On Monday, Mozilla, the developer of popular open source applications like Firefox and Thunderbird, announced that a database containing usernames and password hashes belonging to users of addons.mozilla.org had been posted publicly by accident. If you registered for an account on addons.mozilla.org and you are one of the 44,000 users who might have been affected by this accidental disclosure, you already should have received an email notification from the Mozilla security team.
Is this simply another story of data leakage in a sea of lost usernames and passwords? Not exactly. Mozilla stored passwords set before April 9th, 2009 as MD5 hashes. MD5 has cryptographic weaknesses that permit creation of the same hash from multiple strings. This permits security experts to compute all the possible hashes and determine either your password or another string that will work even if it is not your password. Mozilla did not store passwords in plain text.
The good news? Mozilla audited their logs and determined that the only person outside of Mozilla who accessed the content was the person who disclosed the accidental publication to them through their web bounty program. Mozilla has deleted the passwords of all 44,000 accounts from the addons site regardless of whether they were exposed or not.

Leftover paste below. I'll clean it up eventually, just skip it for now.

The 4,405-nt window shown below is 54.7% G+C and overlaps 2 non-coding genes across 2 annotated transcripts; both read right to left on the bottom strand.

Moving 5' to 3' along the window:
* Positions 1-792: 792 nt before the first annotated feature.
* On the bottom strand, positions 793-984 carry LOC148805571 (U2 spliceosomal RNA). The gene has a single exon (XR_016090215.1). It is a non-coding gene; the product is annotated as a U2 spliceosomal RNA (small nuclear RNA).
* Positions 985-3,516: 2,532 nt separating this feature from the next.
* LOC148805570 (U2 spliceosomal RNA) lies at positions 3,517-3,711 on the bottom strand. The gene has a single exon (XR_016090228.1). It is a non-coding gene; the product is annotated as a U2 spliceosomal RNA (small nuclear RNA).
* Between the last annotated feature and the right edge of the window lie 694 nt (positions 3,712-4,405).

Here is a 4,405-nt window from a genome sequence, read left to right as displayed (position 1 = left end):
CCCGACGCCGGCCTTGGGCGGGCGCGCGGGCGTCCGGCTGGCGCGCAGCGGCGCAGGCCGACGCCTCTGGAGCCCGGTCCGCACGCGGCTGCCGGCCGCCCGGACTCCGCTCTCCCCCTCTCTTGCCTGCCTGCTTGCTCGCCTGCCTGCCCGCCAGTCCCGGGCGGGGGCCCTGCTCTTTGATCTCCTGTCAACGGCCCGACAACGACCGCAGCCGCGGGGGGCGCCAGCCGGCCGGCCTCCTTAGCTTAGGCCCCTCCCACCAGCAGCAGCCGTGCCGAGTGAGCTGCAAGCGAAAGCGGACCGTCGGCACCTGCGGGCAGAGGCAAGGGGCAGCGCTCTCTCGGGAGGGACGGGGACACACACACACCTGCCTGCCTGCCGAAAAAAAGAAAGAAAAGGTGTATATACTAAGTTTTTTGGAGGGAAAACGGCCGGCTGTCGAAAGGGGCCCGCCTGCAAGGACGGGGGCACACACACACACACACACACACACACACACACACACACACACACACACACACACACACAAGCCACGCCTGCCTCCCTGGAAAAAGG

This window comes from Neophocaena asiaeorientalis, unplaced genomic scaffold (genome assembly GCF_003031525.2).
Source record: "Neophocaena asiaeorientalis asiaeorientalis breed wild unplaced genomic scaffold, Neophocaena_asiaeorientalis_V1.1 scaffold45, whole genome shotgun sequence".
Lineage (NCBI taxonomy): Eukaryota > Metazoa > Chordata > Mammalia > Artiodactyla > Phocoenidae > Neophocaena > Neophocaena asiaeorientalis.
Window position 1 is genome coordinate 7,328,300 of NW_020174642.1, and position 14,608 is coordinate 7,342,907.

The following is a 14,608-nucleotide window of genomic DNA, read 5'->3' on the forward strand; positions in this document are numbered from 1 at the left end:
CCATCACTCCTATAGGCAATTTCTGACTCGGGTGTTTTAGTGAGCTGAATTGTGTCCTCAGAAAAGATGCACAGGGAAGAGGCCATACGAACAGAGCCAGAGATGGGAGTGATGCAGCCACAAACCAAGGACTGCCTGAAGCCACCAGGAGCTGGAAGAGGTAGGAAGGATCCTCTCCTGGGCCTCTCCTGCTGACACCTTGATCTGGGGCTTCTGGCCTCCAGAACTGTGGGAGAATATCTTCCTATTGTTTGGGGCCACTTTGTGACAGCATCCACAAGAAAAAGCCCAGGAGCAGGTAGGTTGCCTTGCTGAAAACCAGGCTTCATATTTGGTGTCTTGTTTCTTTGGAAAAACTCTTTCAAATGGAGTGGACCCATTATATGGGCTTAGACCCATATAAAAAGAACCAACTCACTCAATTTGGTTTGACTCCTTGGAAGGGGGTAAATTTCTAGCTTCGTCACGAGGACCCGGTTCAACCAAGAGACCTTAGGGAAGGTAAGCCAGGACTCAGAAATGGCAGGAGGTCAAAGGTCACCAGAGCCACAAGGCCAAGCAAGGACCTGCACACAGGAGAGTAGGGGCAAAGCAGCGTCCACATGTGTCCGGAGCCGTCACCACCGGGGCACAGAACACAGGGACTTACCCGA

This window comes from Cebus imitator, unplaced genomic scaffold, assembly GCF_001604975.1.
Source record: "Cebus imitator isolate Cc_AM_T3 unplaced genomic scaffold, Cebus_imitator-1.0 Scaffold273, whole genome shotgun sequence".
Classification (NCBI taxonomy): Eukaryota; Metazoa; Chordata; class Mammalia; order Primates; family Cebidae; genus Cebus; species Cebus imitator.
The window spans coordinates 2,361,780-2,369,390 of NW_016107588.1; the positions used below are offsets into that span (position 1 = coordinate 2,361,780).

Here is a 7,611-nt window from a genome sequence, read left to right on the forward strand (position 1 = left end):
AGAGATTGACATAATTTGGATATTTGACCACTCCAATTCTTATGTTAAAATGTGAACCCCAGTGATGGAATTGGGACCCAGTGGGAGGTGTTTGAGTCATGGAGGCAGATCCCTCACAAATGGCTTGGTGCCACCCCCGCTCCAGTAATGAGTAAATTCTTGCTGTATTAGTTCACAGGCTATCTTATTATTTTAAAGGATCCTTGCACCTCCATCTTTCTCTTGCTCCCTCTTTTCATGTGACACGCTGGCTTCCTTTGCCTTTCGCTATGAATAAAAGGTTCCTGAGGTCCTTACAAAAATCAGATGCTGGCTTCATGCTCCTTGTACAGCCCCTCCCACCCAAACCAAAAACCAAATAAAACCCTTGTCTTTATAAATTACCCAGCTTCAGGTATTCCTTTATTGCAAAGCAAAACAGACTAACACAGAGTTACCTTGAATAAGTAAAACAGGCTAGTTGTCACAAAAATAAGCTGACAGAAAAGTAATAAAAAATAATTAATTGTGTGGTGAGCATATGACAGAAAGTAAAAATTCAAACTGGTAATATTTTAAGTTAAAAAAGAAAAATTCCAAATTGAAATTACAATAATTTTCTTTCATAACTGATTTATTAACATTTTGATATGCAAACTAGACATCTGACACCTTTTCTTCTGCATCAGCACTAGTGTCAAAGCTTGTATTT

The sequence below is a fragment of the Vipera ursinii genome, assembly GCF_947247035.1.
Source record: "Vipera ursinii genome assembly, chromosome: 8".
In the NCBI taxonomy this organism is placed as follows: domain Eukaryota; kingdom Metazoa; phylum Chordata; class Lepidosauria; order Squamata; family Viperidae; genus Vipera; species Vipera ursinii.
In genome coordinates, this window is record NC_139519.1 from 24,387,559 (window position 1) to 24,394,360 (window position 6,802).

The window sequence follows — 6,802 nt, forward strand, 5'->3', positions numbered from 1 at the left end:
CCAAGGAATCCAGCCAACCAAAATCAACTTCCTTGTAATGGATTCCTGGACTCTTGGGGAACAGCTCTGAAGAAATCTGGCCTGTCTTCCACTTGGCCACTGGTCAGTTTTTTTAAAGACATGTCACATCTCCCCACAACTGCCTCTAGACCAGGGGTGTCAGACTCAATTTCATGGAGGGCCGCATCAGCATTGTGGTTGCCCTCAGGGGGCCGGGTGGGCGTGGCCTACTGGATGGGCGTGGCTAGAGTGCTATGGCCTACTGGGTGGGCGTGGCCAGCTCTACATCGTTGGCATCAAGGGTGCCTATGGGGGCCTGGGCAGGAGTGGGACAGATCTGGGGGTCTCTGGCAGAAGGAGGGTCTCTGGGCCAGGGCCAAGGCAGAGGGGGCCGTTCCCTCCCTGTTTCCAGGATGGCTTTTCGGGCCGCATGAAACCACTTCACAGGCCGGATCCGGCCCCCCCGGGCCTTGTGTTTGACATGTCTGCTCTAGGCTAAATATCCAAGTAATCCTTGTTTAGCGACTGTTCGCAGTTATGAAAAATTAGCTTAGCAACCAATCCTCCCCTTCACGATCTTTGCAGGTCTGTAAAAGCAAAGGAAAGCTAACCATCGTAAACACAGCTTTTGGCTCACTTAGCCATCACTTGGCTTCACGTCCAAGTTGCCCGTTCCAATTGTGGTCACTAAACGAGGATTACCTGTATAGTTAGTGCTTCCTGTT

Newly created passwords will not be vulnerable to a similar disclosure. Since April 9, 2009, Mozilla has used SHA-512 with per-user salts to store password hashes. This hashing algorithm provides a significant improvement in security for addons.mozilla.org account holders.
If you were one of the unlucky recipients of one of these emails, make sure you were not using the same password at Mozilla as you are at other sites. While Mozilla is quite confident no one other than the person who reported the incident had access to the file, if they are wrong or the discloser is not trustworthy, your other accounts may be at risk. Remember, unique passwords are a requirement, not a luxury.
I commend Mozilla for their response to this incident, but it does leave a few issues we need to consider. How did they accidentally publish files containing usernames and password hashes? I asked the security team and was referred to the blog post explaining their response.
If you are a web site administrator/developer, are you still storing passwords using methods like Gawker (DES) or Mozilla (MD5)? We know they are broken and it is important to migrate away from these algorithms in case you have a database accidentally make its way outside of your organization.
Mozilla made the right decision in 2009 to begin using a much more secure system (SHA-512 with per-user salts) moving forward, but in hindsight might have prompted all of their users to migrate to the more secure hash before this incident.
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